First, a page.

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Determining If You Are Eligible For An Annulment

  • By: Eric Hannum, Esq.
  • Published: September 18, 2015
Determining if you are Eligible for an Annulment

Not every marriage is a valid marriage. A marriage can be deemed to be invalid if it somehow violates New Jersey’s matrimonial laws. When this is the case for a couple, they have the option of having their marriage annulled. An annulment is not the same as a divorce. When a couple divorces, they take legal measures to exit a valid marriage contract. When a couple has an annulment, they legally acknowledge that their marriage was never a valid contract to begin with.

What Makes A Marriage Invalid In New Jersey?

Bigamy. If an individual is already married, he or she can not enter another marriage until this first marriage ends through divorce or death.

Incestuous marriage. If the couple are biologically related in any way, their marriage is not valid under New Jersey law.

  • Fraud. If either partner misrepresented him or herself prior to the couple’s marriage, the defrauded partner may seek an annulment.
  • Age. If either partner was under the age of eighteen and married without parental consent, or under the age of sixteen regardless of parental consent when the couple was married, the marriage is invalid.
  • Consent. If either party was forced or coerced into entering the marriage, the marriage may be subject to an annulment. Likewise, if either party could not consent to the marriage because of his or her lack of the mental capacity to do so, either because of drug use, mental illness, or a cognitive disability, the marriage may be deemed to be invalid.
  • Lack of asset to the marriage. For a marriage to be valid, both parties must be present and give their consent to the marriage when the ceremony is performed.
  • Impotency. If one spouse can prove that his or her spouse meets the following criteria, he or she may have grounds for an annulment:
  1. The partner is permanently, incurable impotent;
  2. He or she was aware of this fact before entering the marriage;
  3. He or she concealed this fact from his or her spouse; entering the marriage under the guise that the could could and would produce children.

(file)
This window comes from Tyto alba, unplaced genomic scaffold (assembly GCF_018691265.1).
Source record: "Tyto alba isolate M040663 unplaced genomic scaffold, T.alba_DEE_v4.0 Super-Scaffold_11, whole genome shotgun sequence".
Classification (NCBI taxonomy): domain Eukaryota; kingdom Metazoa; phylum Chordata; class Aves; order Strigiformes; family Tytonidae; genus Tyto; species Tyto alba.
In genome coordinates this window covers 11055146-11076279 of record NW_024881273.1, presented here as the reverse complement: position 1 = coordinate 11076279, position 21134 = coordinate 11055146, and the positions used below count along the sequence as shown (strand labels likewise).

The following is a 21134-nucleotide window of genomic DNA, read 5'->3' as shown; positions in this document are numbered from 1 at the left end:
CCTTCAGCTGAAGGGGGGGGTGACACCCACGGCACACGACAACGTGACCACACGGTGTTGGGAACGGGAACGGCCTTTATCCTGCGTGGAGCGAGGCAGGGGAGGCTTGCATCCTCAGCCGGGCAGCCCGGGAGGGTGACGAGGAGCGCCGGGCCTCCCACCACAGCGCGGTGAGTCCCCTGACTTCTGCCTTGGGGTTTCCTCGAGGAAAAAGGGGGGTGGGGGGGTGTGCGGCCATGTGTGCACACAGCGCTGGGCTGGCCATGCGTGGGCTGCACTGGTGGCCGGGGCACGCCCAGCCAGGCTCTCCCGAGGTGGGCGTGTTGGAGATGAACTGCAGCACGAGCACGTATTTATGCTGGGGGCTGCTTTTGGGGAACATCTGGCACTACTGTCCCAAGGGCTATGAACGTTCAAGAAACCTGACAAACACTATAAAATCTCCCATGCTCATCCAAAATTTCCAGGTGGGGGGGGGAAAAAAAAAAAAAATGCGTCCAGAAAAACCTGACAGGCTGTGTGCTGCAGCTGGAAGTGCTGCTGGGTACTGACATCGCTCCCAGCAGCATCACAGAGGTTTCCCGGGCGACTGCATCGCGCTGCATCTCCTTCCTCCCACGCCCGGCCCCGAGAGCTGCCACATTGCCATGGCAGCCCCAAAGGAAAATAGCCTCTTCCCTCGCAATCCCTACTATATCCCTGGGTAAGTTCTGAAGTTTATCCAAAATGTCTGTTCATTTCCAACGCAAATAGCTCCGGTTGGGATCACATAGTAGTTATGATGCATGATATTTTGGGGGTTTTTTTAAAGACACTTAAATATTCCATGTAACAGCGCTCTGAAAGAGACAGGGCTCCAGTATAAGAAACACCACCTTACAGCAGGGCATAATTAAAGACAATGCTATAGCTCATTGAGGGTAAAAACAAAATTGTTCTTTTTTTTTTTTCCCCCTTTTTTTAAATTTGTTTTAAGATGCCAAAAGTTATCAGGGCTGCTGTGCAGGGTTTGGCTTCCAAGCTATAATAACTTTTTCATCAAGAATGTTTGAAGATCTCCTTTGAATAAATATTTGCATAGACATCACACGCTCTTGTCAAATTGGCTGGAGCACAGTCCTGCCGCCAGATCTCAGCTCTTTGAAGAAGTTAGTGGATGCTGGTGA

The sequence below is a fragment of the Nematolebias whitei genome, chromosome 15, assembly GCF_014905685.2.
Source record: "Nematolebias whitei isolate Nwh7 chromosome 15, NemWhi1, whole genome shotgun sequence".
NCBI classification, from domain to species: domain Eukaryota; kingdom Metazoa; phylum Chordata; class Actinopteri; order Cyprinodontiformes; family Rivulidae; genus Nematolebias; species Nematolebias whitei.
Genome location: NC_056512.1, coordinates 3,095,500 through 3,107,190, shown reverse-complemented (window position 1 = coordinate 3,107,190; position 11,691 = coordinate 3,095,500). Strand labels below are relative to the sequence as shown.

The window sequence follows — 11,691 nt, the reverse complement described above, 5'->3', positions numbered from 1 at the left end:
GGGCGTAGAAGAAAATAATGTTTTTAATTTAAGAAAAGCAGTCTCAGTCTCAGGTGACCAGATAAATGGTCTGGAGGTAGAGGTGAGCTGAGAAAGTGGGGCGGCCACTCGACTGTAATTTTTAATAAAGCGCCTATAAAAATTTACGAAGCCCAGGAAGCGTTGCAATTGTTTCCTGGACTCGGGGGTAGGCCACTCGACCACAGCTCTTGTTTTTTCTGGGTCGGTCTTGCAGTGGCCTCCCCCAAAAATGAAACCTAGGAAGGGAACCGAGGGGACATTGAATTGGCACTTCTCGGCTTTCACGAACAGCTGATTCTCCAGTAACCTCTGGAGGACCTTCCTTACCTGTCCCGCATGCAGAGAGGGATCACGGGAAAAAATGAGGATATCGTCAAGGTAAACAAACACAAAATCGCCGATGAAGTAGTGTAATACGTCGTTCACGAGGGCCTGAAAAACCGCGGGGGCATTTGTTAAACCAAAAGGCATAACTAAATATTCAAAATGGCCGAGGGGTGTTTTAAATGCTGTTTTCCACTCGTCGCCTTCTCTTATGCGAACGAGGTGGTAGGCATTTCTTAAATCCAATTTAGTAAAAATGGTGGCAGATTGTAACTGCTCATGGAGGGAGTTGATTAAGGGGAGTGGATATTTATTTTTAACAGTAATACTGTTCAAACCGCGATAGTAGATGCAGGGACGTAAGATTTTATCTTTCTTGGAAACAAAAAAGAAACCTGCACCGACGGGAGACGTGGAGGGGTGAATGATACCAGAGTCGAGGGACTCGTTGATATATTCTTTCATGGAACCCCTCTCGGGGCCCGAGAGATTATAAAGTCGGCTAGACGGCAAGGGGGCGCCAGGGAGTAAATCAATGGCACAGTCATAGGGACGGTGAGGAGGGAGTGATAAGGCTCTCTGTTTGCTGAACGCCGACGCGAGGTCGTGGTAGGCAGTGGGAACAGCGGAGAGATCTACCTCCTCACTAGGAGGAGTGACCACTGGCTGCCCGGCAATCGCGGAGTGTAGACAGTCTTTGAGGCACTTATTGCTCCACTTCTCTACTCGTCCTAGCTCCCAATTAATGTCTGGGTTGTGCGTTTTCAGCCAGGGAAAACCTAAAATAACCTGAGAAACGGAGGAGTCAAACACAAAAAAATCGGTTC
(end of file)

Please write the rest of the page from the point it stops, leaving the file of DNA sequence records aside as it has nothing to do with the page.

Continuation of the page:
The Annulment Process

If you feel your marriage is not valid, you need to file for an annulment with the Superior Court of the county where you reside. This file is known as a “Complaint for Annulment.” In it, you must detail your reason for seeking an annulment and information about yourself, your marriage, and your spouse.

Another individual must give your spouse a copy of this form. This is known as serving him or her with the petition. This individual must fill out an Affadavit of Service and file it with the court.

If your spouse agrees to the annulment, there is no need for a hearing. The judge will nullify your marriage and you can both exit the relationship easily. If you spouse objects, you will need to attend a hearing with a judge. During this hearing, the court will determine whether you have grounds for an annulment and if so, the judge will end your marriage through a Judgment of Nullity. The judge may also make determinations about your child’s custody and support if you have a child. For your property, each partner takes the property that he or she owns and any joint property is divided equally among the couple.

To learn more about annulments in New Jersey, contact The Law Office of Eric B. Hannum Esq., LLC. at (732) 365-3299 to schedule your free legal consultation with our firm. We proudly serve clients in Mercer, Middlesex, Monmouth, Ocean, and Burlington counties.

Eric Hannum, Esq.

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